Current Liabilities

Current liabilities is a section of the Liabilities and Equity side of the balance sheet. It refers to accounts payable, credit card debts, short term debts, and payroll compliance or taxes owed.

Working Capital Cycle

Working Capital Cycle

The college textbook definition of working capital is current assets minus payables and accrued expenses. The term explains the dollar value of flexibility a business operation has to take advantage of immediate opportunities or endure sudden or long-term setbacks. Since it is a balance sheet based formula the value is a function of a moment in time.

EBITDA – Buyer Beware (Case Study)


This article will illustrate the opposite effect using the same business information. A buyer of a business should be leery of financial information and look for improper accounting processes. The goal is to reduce the operational income and ultimately the value of the business. The goal is to get the business valuation to a realistic number.

Bookkeeping – Proper Balance Sheet Presentation (Lesson 20)

Balance Sheet Presentation

The balance sheet serves as an historical report. It identifies the accumulated change in value since inception. The balance sheet is organized into two halves and both sides must be equal in value. In addition, the balance sheet is a snapshot of the financial condition at a single moment in time along the lifetime timeline of the company.

Accounts Payable Turnover Rate (Ratio)

Accounts Payable Turnover Rate

The accounts payable turnover rate is a business activity ratio measuring the frequency of the company’s ability to pay its vendors and suppliers. The numerical value is customarily reported as an annual value. The higher the number, the more often the payables are cleared (paid). A ’12’ would indicate that all payables are paid every month (360 days/12 = 30 days).  Ideal values exceed 20 as this indicates all accounts are paid on average at least every 18 days (360 days/20 = 18 days).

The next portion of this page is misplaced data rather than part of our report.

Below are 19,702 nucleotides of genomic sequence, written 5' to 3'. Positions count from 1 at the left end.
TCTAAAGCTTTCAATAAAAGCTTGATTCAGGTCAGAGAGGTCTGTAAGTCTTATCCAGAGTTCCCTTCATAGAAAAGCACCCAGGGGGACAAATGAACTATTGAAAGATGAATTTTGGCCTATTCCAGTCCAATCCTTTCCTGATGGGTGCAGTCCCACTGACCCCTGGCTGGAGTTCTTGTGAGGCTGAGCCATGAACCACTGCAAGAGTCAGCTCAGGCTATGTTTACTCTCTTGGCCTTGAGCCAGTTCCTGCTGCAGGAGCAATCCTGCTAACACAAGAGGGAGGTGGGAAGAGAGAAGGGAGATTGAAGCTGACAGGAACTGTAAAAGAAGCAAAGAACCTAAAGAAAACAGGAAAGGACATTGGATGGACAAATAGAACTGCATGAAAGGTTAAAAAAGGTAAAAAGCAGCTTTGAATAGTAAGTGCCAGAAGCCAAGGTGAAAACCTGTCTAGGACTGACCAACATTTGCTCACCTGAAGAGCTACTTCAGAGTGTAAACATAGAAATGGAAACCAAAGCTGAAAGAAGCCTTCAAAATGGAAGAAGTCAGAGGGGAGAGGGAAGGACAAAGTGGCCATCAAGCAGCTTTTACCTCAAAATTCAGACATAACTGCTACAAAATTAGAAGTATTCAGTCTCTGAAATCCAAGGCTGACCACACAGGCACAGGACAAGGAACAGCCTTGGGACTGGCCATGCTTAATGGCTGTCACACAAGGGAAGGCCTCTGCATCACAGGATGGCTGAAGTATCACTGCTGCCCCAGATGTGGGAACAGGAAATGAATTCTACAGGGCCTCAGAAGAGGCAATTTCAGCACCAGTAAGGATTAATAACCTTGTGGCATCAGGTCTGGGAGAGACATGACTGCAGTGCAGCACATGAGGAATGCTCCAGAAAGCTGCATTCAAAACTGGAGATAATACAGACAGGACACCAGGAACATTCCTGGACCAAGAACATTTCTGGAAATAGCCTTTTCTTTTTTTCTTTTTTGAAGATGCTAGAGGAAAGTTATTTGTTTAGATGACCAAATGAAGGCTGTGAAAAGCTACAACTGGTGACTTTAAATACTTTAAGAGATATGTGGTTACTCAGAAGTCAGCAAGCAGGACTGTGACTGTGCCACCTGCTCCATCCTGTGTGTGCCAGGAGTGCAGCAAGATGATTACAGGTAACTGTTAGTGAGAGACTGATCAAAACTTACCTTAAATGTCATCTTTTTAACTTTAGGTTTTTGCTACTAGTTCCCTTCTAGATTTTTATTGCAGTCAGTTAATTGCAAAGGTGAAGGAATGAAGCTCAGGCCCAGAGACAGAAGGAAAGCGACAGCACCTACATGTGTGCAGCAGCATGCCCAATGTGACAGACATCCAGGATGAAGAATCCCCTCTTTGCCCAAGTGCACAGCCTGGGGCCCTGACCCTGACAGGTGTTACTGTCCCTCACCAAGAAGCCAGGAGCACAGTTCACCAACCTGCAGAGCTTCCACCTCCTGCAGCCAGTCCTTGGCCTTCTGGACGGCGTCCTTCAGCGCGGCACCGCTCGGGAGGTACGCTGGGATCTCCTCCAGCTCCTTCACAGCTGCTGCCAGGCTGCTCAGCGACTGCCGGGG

Working Capital Management – Fundamentals

Working Capital Management

Working capital management is a function of finance whereby management ensures adequate cash is available to meet operational needs over the typical working capital cycle. The underlying elements of working capital management include 1) understanding the different forms of current assets and current liabilities and their corresponding cash cycles; 2) recognizing the relationships of production and sales flow; and 3) planning the inflows and uses (outflows) of cash.

Working Capital

Treasury Stock

Cash is the lifeblood of every business. Without cash a business operation can come to a standstill. Cash is one component of working capital, a term referring to current assets (Gross Working Capital) less payables and accrued expenses.

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